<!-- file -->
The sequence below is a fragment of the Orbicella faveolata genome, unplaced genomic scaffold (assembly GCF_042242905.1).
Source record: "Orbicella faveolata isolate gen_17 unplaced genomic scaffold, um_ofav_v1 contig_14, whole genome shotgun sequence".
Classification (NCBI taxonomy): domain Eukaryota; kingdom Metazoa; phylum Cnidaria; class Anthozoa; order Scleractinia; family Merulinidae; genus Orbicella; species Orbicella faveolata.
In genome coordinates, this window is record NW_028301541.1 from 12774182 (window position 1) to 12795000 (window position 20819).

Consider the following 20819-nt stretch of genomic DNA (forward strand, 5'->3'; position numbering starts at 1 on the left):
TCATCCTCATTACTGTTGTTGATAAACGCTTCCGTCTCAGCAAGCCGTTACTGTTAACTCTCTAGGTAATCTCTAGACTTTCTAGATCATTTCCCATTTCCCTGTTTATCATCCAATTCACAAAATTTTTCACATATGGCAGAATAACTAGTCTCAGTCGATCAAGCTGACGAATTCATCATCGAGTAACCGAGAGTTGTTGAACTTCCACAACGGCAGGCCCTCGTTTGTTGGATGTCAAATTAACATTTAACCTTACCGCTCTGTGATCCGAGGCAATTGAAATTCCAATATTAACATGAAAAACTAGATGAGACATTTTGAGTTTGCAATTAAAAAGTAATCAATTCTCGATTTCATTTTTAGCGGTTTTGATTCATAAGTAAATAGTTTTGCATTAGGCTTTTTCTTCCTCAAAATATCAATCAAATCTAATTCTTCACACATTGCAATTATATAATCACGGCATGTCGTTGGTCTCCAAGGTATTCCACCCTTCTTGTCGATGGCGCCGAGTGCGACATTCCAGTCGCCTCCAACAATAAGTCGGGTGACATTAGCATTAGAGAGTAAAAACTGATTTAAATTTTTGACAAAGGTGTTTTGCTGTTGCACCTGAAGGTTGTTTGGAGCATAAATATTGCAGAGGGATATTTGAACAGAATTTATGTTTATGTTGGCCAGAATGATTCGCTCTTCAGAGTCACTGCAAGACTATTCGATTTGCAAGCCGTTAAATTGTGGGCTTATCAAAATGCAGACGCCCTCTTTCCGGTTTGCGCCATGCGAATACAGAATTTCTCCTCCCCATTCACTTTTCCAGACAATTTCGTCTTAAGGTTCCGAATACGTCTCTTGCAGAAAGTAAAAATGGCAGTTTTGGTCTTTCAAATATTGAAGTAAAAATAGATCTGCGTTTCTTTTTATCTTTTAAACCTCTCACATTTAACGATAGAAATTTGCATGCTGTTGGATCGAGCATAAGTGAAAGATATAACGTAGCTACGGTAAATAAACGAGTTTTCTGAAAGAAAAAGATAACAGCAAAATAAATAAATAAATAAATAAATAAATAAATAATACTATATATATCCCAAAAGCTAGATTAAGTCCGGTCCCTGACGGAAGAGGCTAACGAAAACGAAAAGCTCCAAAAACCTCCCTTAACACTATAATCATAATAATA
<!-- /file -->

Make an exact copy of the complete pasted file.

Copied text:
The sequence below is a fragment of the Orbicella faveolata genome, unplaced genomic scaffold (assembly GCF_042242905.1).
Source record: "Orbicella faveolata isolate gen_17 unplaced genomic scaffold, um_ofav_v1 contig_14, whole genome shotgun sequence".
Classification (NCBI taxonomy): domain Eukaryota; kingdom Metazoa; phylum Cnidaria; class Anthozoa; order Scleractinia; family Merulinidae; genus Orbicella; species Orbicella faveolata.
In genome coordinates, this window is record NW_028301541.1 from 12774182 (window position 1) to 12795000 (window position 20819).

Consider the following 20819-nt stretch of genomic DNA (forward strand, 5'->3'; position numbering starts at 1 on the left):
TCATCCTCATTACTGTTGTTGATAAACGCTTCCGTCTCAGCAAGCCGTTACTGTTAACTCTCTAGGTAATCTCTAGACTTTCTAGATCATTTCCCATTTCCCTGTTTATCATCCAATTCACAAAATTTTTCACATATGGCAGAATAACTAGTCTCAGTCGATCAAGCTGACGAATTCATCATCGAGTAACCGAGAGTTGTTGAACTTCCACAACGGCAGGCCCTCGTTTGTTGGATGTCAAATTAACATTTAACCTTACCGCTCTGTGATCCGAGGCAATTGAAATTCCAATATTAACATGAAAAACTAGATGAGACATTTTGAGTTTGCAATTAAAAAGTAATCAATTCTCGATTTCATTTTTAGCGGTTTTGATTCATAAGTAAATAGTTTTGCATTAGGCTTTTTCTTCCTCAAAATATCAATCAAATCTAATTCTTCACACATTGCAATTATATAATCACGGCATGTCGTTGGTCTCCAAGGTATTCCACCCTTCTTGTCGATGGCGCCGAGTGCGACATTCCAGTCGCCTCCAACAATAAGTCGGGTGACATTAGCATTAGAGAGTAAAAACTGATTTAAATTTTTGACAAAGGTGTTTTGCTGTTGCACCTGAAGGTTGTTTGGAGCATAAATATTGCAGAGGGATATTTGAACAGAATTTATGTTTATGTTGGCCAGAATGATTCGCTCTTCAGAGTCACTGCAAGACTATTCGATTTGCAAGCCGTTAAATTGTGGGCTTATCAAAATGCAGACGCCCTCTTTCCGGTTTGCGCCATGCGAATACAGAATTTCTCCTCCCCATTCACTTTTCCAGACAATTTCGTCTTAAGGTTCCGAATACGTCTCTTGCAGAAAGTAAAAATGGCAGTTTTGGTCTTTCAAATATTGAAGTAAAAATAGATCTGCGTTTCTTTTTATCTTTTAAACCTCTCACATTTAACGATAGAAATTTGCATGCTGTTGGATCGAGCATAAGTGAAAGATATAACGTAGCTACGGTAAATAAACGAGTTTTCTGAAAGAAAAAGATAACAGCAAAATAAATAAATAAATAAATAAATAAATAAATAATACTATATATATCCCAAAAGCTAGATTAAGTCCGGTCCCTGACGGAAGAGGCTAACGAAAACGAAAAGCTCCAAAAACCTCCCTTAACACTATAATCATAATAATA